Last week Trevor Eddolls started me thinking with his blog post on 'Saving money on mainframes'. Mr. Eddolls wonders whether specialty engines (especially zIIP and zAAP) can save you money :
Basically, any workloads run on these specialty engines do not form part of an organization’s contracted mainframe processing capacity. So their use results in a reduction in that organization’s Total Cost of Ownership (TCO). As a consequence, not only do they get reduced software costs, they also get additional processing capacity – and that can be used to eliminate or delay the next upgrade.Saying that every workload which is redirected to zIIP or zAAP results in a reduction of your software cost is a bit too straight-forward. You still have to keep in mind that your monthly software cost (MLC) is based on a 4-hour rolling average. If you have your peaks at night running a heavy IMS batch workload, you won't see any direct savings on that side by adding a specialty engine. Still, I think the second part of his statement is correct. The real savings come from redirecting workload to the specialty engines and delaying a next upgrade. Delaying this upgrade may also mean delaying higher software costs. If not MLC software, then perhaps for softwares which are still based on the full GP engine capacity of your machine.
Mark Fonteccio comments on that with 'Mainframe specialty processors: Do they really save money?', making the same reflection as I did : "By taking workloads to those processors, you can free up room on the central processors. That’s what might matter the most".
But both have the impression that specialty engines might be the talk of the town, but people aren't convinced yet. I think we're reaching (or have reached) a turning point : companies are actually starting to buy them. Why, because there are more and more softwares using it. More than I was aware of and I'm sure I'm not alone.
So, I was glad to read the comments of Edward Jaffe (Phoenix Software) and Tom Harper (Neon Enterpirse Software) on this subject on the IBM-Main discussion list. Not only do they point out that according to IBM specialty engine sales are up 85% year-over-year, but they also indicate that both their companies have their softwares redirect workloads to the zIIP. So eventually I came up with more than just DB2 and IPSec redirecting workload to the zIIP. Here's a little list :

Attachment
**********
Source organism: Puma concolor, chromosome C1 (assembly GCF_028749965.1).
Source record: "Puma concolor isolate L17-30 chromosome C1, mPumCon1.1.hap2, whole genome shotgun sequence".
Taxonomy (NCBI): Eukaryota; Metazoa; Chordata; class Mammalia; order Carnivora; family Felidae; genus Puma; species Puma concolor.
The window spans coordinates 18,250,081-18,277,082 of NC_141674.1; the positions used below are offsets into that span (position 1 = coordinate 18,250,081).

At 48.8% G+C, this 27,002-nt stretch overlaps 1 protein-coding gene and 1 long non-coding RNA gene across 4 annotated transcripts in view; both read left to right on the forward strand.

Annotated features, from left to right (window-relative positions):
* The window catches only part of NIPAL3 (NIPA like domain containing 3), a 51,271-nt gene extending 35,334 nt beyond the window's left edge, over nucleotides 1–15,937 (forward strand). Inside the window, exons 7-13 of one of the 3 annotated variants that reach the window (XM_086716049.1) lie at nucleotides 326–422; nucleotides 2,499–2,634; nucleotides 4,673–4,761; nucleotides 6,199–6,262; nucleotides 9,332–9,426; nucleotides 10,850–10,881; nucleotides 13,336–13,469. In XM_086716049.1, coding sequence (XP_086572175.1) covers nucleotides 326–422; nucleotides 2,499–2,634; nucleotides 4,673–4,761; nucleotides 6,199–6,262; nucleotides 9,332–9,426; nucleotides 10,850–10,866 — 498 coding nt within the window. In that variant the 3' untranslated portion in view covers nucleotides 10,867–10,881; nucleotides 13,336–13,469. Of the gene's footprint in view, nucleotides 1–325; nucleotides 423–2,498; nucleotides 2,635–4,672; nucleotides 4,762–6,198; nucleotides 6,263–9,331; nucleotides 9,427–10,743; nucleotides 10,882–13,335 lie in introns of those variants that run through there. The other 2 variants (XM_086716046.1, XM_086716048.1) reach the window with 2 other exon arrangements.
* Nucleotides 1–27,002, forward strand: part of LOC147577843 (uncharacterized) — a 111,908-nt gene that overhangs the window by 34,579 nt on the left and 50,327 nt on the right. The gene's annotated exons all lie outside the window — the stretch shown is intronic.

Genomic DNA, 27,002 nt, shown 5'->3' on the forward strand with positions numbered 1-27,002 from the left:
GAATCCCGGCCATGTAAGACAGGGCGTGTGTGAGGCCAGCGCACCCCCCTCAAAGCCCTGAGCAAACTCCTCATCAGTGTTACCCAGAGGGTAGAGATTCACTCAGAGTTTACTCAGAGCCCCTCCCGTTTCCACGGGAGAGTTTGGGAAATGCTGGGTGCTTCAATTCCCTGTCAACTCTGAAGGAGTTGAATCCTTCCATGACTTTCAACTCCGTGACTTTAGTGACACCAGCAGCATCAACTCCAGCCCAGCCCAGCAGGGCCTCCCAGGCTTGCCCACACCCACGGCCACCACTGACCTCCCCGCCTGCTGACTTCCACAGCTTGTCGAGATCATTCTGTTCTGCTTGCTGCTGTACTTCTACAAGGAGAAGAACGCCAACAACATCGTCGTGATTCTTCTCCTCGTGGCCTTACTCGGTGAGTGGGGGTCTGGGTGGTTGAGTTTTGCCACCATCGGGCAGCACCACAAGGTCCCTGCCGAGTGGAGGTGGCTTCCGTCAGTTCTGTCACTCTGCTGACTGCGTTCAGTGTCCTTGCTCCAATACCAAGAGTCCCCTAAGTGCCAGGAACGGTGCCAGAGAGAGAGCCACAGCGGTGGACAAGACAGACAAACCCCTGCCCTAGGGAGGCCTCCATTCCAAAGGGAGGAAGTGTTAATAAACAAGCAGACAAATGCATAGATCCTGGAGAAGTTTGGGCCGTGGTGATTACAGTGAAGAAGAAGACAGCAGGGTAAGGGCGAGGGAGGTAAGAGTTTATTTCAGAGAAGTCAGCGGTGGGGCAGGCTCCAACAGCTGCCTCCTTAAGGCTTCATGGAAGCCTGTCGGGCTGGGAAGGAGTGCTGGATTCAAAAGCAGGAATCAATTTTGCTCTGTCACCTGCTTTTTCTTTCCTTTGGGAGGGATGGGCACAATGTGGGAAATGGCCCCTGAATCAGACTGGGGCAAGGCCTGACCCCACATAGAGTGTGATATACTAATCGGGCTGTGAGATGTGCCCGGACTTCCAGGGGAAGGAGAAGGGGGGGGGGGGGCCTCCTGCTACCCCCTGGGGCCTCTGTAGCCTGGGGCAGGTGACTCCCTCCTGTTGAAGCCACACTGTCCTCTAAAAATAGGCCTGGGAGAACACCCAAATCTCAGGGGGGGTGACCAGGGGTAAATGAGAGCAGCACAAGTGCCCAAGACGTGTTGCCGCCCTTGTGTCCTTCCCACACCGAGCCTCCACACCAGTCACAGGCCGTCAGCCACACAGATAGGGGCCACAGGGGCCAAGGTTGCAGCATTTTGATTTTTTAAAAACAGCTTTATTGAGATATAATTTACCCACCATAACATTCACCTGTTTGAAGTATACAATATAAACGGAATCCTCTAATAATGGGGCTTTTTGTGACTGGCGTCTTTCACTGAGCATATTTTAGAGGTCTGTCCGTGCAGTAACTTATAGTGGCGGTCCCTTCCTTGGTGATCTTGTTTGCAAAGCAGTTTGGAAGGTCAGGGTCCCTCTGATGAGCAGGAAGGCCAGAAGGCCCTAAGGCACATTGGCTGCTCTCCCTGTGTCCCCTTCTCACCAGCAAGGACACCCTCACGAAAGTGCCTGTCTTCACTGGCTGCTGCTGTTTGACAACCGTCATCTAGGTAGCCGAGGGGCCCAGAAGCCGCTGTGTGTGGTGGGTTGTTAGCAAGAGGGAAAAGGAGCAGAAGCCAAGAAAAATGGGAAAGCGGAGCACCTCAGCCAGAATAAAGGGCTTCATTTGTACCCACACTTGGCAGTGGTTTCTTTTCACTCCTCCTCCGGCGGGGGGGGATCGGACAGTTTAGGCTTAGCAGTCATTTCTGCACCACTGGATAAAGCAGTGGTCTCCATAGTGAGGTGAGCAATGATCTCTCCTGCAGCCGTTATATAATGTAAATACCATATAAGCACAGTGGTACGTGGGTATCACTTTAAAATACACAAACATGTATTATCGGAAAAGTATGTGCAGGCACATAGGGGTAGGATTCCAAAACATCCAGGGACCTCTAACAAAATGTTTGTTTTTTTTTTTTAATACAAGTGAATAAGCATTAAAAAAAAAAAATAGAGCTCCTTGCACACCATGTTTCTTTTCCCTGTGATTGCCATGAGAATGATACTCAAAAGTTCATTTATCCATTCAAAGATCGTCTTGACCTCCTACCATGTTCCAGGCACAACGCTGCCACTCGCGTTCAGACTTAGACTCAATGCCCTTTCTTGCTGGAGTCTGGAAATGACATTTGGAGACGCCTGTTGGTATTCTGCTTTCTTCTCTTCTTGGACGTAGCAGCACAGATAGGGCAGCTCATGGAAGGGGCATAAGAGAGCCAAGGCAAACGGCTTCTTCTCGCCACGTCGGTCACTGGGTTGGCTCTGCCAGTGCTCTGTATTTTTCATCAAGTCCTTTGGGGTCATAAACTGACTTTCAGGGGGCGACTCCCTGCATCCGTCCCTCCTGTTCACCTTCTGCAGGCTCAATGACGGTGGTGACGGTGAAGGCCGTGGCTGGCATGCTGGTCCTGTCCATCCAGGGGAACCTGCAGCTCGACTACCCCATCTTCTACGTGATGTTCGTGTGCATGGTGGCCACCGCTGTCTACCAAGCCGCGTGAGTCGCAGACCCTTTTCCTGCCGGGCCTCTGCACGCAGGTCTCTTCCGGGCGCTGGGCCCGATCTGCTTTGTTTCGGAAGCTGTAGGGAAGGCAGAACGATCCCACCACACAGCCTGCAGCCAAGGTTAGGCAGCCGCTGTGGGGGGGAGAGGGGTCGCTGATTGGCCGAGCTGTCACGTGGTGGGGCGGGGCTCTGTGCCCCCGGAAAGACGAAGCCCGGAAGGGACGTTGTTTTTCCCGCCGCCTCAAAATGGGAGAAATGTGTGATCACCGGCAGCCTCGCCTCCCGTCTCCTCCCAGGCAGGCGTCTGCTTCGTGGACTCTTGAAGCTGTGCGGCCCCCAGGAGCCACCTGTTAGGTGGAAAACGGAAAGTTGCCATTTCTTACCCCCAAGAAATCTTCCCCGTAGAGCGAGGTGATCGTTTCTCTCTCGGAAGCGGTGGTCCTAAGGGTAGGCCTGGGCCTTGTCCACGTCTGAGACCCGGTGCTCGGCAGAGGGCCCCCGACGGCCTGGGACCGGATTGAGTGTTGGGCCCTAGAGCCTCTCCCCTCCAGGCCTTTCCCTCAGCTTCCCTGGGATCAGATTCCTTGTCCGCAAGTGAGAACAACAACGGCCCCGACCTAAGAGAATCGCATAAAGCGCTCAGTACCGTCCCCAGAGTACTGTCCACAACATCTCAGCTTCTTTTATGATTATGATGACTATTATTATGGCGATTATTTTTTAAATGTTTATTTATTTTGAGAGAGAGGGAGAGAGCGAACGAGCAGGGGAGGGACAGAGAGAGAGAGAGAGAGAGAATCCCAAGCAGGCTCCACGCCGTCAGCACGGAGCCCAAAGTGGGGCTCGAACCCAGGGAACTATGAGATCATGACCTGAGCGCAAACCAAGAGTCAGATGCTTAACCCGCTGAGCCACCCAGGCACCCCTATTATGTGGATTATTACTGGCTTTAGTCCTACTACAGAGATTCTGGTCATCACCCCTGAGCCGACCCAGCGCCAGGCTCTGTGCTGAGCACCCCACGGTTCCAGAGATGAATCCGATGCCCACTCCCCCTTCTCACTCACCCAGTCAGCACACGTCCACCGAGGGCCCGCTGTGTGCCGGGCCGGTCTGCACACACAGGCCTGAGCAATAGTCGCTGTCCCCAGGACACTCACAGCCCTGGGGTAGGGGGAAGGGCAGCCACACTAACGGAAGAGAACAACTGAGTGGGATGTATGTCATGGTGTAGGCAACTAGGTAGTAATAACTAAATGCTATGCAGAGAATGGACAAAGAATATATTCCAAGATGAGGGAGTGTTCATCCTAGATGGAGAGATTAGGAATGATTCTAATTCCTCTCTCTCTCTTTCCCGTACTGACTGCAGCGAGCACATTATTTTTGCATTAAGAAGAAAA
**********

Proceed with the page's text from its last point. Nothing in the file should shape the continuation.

- Of course we have the DB2 and IPSec workload from IBM. And that's not the end : DB2 9 now includes support for native SQL stored procedures and most z/OS DFSMS SDM (System Data Mover) processing associated with zGM/XRC was also added.
- Phoenix software has (E)JES. A little quote : "(E)JES V4R5.0 makes a significant portion of execution resources eligible for redirection to zIIP processors, including all end-user interactive host client environments except CICS, all batch scripts running in the background or foreground under TSO/E, when calling the (E)JES API, and when running (E)JES as the Operating System Interface within the workstation component server."
- Neon Enterprise Software had an announcement on May 15, 2008 for their IMS Utilities suite : "The NEON Eclipse Reorganization Utilities include iUnload, iLoad, iBuild, iCheck, iSurvey, iExtract, iReorg and iCopy. Version 5.1 of these products includes the initial support for zIIP processors. With NEON Eclipse Reorganization Utilities, it is possible that a customer could experience capacity gains of more than 70 percent for some IMS database maintenance processing. NEON is planning a release in the second half of 2008 that will provide 97 percent zIIP processing support for all the NEON Eclipse Reorganization Utilities, including iCopy".
- CA was one of the first to announce support for the zIIP with a range of products including e.g. CA-Vtape Virtual Tape System and CA Tape Encryption. CA also put CA-IDMS and CA-DATACOM on the roadmap, but nothing really official has been announced so far.
- Syncsort for z/OS is another one that has been using the zIIP since January, 2008 : "SyncSort exploits the new MIDAW and System z9 Integrated Information Processor (zIIP) facilities available on z9 processors. SyncSort's use of the MIDAW facility reduces CPU time and elapsed time. The zIIP facility allows many sorts to have a portion of their processing directed to the zIIP, thereby lowering the traditional CPU time cost associated with sorting. The zIIP exploitation also liberates conventional CPU cycles for use by other applications that do not exploit the zIIP facility".
- Who's missing so far ? BMC ? I saw some announcements with statements on zIIP support, but I don't know whether it's really having any products yet. If so, please do let me know!